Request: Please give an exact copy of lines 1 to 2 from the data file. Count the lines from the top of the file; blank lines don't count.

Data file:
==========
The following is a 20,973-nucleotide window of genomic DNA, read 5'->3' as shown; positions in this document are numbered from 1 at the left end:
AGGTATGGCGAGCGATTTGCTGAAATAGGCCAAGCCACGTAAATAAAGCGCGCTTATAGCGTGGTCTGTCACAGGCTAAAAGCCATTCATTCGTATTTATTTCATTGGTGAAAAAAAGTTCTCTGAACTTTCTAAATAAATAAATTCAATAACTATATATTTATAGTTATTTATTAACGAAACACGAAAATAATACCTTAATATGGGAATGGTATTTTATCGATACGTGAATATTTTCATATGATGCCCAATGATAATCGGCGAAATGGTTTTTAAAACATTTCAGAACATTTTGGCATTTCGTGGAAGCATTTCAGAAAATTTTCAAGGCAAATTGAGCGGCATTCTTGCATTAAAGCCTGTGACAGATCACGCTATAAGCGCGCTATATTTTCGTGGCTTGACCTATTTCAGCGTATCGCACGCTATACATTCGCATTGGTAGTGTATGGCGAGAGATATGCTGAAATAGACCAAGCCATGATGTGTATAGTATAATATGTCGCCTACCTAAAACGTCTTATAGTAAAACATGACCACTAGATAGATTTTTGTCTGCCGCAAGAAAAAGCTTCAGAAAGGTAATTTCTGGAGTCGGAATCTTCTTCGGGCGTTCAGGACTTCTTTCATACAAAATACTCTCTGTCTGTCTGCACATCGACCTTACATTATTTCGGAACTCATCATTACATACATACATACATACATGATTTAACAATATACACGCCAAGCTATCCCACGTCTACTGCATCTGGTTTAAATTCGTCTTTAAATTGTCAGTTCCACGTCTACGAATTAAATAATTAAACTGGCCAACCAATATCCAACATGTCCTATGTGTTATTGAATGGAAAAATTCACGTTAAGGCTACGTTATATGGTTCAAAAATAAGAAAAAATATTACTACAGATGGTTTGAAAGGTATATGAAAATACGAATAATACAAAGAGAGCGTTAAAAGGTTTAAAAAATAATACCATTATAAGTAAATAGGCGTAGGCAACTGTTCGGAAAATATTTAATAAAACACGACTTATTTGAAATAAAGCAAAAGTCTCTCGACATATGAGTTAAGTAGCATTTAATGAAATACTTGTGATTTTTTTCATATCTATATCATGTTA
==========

The following is a 20,973-nucleotide window of genomic DNA, read 5'->3' as shown; positions in this document are numbered from 1 at the left end:
AGGTATGGCGAGCGATTTGCTGAAATAGGCCAAGCCACGTAAATAAAGCGCGCTTATAGCGTGGTCTGTCACAGGCTAAAAGCCATTCATTCGTATTTATTTCATTGGTGAAAAAAAGTTCTCTGAACTTTCTAAATAAATAAATTCAATAACTATATATTTATAGTTATTTATTAACGAAACACGAAAATAATACCTTAATATGGGAATGGTATTTTATCGATACGTGAATATTTTCATATGATGCCCAATGATAATCGGCGAAATGGTTTTTAAAACATTTCAGAACATTTTGGCATTTCGTGGAAGCATTTCAGAAAATTTTCAAGGCAAATTGAGCGGCATTCTTGCATTAAAGCCTGTGACAGATCACGCTATAAGCGCGCTATATTTTCGTGGCTTGACCTATTTCAGCGTATCGCACGCTATACATTCGCATTGGTAGTGTATGGCGAGAGATATGCTGAAATAGACCAAGCCATGATGTGTATAGTATAATATGTCGCCTACCTAAAACGTCTTATAGTAAAACATGACCACTAGATAGATTTTTGTCTGCCGCAAGAAAAAGCTTCAGAAAGGTAATTTCTGGAGTCGGAATCTTCTTCGGGCGTTCAGGACTTCTTTCATACAAAATACTCTCTGTCTGTCTGCACATCGACCTTACATTATTTCGGAACTCATCATTACATACATACATACATACATGATTTAACAATATACACGCCAAGCTATCCCACGTCTACTGCATCTGGTTTAAATTCGTCTTTAAATTGTCAGTTCCACGTCTACGAATTAAATAATTAAACTGGCCAACCAATATCCAACATGTCCTATGTGTTATTGAATGGAAAAATTCACGTTAAGGCTACGTTATATGGTTCAAAAATAAGAAAAAATATTACTACAGATGGTTTGAAAGGTATATGAAAATACGAATAATACAAAGAGAGCGTTAAAAGGTTTAAAAAATAATACCATTATAAGTAAATAGGCGTAGGCAACTGTTCGGAAAATATTTAATAAAACACGACTTATTTGAAATAAAGCAAAAGTCTCTCGACATATGAGTTAAGTAGCATTTAATGAAATACTTGTGATTTTTTTCATATCTATATCATGTTA